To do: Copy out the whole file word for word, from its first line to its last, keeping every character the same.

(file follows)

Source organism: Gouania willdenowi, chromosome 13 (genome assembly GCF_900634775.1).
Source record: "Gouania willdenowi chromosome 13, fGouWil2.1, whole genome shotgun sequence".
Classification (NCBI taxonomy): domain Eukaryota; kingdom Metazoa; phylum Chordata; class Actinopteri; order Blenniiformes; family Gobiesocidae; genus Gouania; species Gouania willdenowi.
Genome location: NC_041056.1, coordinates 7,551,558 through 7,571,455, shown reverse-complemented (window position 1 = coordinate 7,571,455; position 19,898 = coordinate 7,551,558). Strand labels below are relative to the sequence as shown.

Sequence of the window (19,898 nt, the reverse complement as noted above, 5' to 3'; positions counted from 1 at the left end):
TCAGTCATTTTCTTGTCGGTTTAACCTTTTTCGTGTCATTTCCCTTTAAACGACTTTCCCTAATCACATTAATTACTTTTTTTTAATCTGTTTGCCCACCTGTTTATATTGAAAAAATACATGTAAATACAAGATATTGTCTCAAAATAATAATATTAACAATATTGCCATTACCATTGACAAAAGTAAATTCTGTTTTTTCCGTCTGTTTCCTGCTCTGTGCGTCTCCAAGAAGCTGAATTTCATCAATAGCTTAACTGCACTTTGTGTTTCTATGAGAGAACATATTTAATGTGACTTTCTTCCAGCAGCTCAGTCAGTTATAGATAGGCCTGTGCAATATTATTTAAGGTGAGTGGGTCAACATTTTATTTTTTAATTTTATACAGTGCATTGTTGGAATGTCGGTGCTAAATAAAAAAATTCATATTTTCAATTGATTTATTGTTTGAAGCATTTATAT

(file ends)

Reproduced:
Source organism: Gouania willdenowi, chromosome 13 (genome assembly GCF_900634775.1).
Source record: "Gouania willdenowi chromosome 13, fGouWil2.1, whole genome shotgun sequence".
Classification (NCBI taxonomy): domain Eukaryota; kingdom Metazoa; phylum Chordata; class Actinopteri; order Blenniiformes; family Gobiesocidae; genus Gouania; species Gouania willdenowi.
Genome location: NC_041056.1, coordinates 7,551,558 through 7,571,455, shown reverse-complemented (window position 1 = coordinate 7,571,455; position 19,898 = coordinate 7,551,558). Strand labels below are relative to the sequence as shown.

Sequence of the window (19,898 nt, the reverse complement as noted above, 5' to 3'; positions counted from 1 at the left end):
TCAGTCATTTTCTTGTCGGTTTAACCTTTTTCGTGTCATTTCCCTTTAAACGACTTTCCCTAATCACATTAATTACTTTTTTTTAATCTGTTTGCCCACCTGTTTATATTGAAAAAATACATGTAAATACAAGATATTGTCTCAAAATAATAATATTAACAATATTGCCATTACCATTGACAAAAGTAAATTCTGTTTTTTCCGTCTGTTTCCTGCTCTGTGCGTCTCCAAGAAGCTGAATTTCATCAATAGCTTAACTGCACTTTGTGTTTCTATGAGAGAACATATTTAATGTGACTTTCTTCCAGCAGCTCAGTCAGTTATAGATAGGCCTGTGCAATATTATTTAAGGTGAGTGGGTCAACATTTTATTTTTTAATTTTATACAGTGCATTGTTGGAATGTCGGTGCTAAATAAAAAAATTCATATTTTCAATTGATTTATTGTTTGAAGCATTTATAT